June is traditionally a time of transitions. For kids, it marks the end of the school year and the beginning of summer vacation. For adults it's often the end of singlehood and the beginning of marriage. For those not contemplating nuptials, it can be the end of nose-to-the-grindstone and the beginning of let's-leave-early-and-play-golf.
It's time to consider other beginnings and endings too. Even when these changes are good, coping with them can be daunting for you and your clients. Here are some examples to help guide you in easing your clients' transition to new ways of life.
Q: I'm feeling bereft. After years of a successful partnership, my partner has received an inheritance and decided to retire early. I wish him the best, although his imminent departure leaves me envious and depressed. I don't want to go on my own, but the prospect of trying to find someone else this simpatico just overwhelms me. How can I get over this?
A: It's perfectly normal to feel sad when a close partnership breaks up, no matter the reason. Don't try to force yourself to "get over it." Instead, take the time to make a full emotional inventory of your experience in working with your partner.
As soon as you feel able, sit down and write out everything you valued about the partnership and your partner's character and personality. Try to sum up all the highs and lows, the strengths and weaknesses of your working relationship. Describe the kind of relationship you hope you'll have in the future (if you want one).
When you feel satisfied with what you have written (or spoken into a recorder, if you prefer), get together with your partner and share these thoughts and feelings about his decision to retire. You might have a ritual of closure that honors what the two of you created together.
If you make the time and space to do this emotional "homework" and communicate it fully to your departing partner, you'll eventually find it easier to envision someone new taking over at least part of your ex's important role.
Q: With the wedding a couple of months away, my client's fianc?(C)e is balking at the prenuptial agreement he insists on. The contract is basically intended to protect assets he wants to leave to the children of his two earlier marriages. She has an excellent job and is reasonably well-off, but feels a prenup is a barrier to entering the marriage in good faith. My client isn't sure how to proceed. Any suggestions?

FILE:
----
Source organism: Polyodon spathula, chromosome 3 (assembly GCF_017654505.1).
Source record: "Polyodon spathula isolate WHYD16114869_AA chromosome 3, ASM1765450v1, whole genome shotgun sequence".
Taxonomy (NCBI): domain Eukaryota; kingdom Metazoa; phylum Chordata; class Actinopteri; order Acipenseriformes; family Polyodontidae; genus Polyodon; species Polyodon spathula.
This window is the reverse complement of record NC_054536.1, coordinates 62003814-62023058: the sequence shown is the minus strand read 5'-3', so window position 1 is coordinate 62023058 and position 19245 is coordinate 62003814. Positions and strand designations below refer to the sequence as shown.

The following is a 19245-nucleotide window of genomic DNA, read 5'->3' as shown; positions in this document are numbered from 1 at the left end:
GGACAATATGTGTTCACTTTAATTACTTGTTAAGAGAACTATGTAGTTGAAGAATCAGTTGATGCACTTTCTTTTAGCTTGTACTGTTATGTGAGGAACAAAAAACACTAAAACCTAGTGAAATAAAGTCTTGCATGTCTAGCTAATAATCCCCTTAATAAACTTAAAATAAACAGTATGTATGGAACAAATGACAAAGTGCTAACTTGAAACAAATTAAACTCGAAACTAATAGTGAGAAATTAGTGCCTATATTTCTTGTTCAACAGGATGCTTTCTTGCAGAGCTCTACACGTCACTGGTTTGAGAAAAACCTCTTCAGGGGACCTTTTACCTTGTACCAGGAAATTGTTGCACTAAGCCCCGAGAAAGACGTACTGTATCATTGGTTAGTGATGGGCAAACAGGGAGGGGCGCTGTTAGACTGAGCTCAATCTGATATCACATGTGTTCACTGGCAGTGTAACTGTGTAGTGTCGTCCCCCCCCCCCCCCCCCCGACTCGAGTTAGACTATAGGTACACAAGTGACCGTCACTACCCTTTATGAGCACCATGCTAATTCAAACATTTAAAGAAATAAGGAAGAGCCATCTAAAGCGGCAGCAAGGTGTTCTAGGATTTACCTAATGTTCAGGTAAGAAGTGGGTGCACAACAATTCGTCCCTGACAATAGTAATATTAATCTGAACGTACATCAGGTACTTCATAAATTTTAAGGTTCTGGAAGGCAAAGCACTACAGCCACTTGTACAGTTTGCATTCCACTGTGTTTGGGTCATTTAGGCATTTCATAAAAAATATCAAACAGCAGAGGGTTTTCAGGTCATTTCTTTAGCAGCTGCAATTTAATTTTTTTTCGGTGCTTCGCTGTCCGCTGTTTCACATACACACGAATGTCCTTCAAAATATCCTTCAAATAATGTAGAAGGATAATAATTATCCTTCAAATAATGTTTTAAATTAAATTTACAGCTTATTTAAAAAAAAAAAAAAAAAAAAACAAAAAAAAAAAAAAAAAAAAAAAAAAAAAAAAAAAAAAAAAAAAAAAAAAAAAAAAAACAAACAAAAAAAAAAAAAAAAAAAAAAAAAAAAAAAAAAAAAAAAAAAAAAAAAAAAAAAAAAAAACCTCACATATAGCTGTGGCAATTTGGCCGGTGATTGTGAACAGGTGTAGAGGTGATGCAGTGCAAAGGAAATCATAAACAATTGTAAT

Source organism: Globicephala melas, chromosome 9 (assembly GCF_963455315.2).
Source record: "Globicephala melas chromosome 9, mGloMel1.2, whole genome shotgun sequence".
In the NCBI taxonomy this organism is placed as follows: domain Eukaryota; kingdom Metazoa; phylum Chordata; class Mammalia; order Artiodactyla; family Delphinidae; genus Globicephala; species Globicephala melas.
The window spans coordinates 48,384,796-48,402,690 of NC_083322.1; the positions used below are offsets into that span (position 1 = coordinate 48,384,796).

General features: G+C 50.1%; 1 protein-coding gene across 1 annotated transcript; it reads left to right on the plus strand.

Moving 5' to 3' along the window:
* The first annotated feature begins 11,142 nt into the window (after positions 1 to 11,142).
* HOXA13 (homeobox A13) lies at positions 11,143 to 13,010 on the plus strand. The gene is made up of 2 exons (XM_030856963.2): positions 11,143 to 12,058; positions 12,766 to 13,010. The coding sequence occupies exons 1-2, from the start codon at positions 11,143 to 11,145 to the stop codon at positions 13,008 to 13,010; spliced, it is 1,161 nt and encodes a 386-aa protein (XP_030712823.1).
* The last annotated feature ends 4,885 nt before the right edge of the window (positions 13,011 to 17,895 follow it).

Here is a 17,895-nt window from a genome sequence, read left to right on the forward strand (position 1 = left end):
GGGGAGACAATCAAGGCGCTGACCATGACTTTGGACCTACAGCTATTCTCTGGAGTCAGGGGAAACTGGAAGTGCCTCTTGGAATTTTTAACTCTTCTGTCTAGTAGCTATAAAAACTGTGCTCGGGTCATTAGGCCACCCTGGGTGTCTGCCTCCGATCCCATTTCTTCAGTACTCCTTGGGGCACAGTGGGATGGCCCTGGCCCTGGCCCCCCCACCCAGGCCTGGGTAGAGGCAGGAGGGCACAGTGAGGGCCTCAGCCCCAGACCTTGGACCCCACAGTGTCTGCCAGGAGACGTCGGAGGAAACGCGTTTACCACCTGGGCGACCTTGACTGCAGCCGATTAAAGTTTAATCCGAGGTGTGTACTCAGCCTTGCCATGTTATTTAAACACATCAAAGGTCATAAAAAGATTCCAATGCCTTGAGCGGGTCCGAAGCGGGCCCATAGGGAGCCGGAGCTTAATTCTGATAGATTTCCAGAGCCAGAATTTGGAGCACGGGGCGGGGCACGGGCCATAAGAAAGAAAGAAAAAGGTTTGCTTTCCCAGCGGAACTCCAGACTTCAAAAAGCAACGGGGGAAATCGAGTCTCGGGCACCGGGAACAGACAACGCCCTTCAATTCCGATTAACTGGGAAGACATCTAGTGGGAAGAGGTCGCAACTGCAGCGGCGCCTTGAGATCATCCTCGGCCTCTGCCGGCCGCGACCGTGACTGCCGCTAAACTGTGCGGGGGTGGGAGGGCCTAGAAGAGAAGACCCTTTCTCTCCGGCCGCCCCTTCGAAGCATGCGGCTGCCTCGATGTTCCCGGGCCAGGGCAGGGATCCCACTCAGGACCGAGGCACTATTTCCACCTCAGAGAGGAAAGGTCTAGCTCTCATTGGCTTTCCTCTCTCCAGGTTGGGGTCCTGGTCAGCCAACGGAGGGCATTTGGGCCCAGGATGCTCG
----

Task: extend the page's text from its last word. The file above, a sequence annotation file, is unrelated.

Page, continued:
A: Unfortunately, asking a future spouse for a prenup is like ordering a veal cutlet at a PETA convention. You're automatically a bad guy.
As this couple's advisor, you can help by making sure they see that both parties' needs and feelings are normal and understandable. Because they're deadlocked, I would suggest that your next step should be encouraging them to seek a counselor, therapist, or coach with experience in this area.
The fianc?(C)e needs to hear that your client's request for a prenup is not a reflection of his feelings about her. Instead, it has everything to do with how burned he may have felt after his last marriage came apart, and how badly he wants to preserve his estate for his children.
More than one male client in this situation has told me that his only reason for remarrying was that he loved "this woman" with his whole heart; and since she wanted to get married, it became vital for him to ensure that his kids from an earlier marriage would be taken care of. Once a fianc?(C)e gets through feeling hurt and abandoned, she is usually able to accept her loved one's need to be a good dad in this way.
I've also noticed that men in intimate relationships are likely to merge slowly over time, rather than all at once. I wager that the longer this marriage lasts, the more open your client will become to sharing assets with his wife.